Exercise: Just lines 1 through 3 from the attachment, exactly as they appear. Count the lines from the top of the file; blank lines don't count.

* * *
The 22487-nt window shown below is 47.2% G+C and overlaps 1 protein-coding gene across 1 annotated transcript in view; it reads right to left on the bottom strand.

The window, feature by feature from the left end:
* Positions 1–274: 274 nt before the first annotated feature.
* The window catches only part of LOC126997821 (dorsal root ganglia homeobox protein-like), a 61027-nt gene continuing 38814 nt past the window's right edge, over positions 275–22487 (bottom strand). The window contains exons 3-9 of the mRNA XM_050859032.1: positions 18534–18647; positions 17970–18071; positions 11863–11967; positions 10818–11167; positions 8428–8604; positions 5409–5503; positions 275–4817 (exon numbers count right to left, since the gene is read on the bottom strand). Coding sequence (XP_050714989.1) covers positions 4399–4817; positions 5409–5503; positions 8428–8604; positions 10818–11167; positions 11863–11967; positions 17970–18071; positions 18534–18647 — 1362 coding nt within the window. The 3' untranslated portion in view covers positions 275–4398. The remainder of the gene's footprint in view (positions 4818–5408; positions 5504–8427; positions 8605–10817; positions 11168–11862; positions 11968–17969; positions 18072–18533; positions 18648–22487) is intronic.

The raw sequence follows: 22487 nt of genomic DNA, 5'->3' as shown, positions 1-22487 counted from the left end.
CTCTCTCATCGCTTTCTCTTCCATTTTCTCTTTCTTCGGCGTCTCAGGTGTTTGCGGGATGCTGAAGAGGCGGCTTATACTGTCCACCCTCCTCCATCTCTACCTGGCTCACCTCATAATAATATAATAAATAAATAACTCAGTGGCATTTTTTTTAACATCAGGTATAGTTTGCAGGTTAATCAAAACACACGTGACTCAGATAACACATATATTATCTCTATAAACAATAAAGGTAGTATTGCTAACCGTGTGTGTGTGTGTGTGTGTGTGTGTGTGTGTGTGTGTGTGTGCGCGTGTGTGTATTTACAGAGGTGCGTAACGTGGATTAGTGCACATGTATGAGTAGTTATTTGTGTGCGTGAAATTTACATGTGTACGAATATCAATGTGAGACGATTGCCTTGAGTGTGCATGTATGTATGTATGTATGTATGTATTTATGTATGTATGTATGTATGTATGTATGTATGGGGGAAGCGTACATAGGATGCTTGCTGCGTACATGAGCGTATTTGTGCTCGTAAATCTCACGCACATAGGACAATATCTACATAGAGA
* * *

The 22487-nt window shown below is 47.2% G+C and overlaps 1 protein-coding gene across 1 annotated transcript in view; it reads right to left on the bottom strand.

The window, feature by feature from the left end:
* Positions 1–274: 274 nt before the first annotated feature.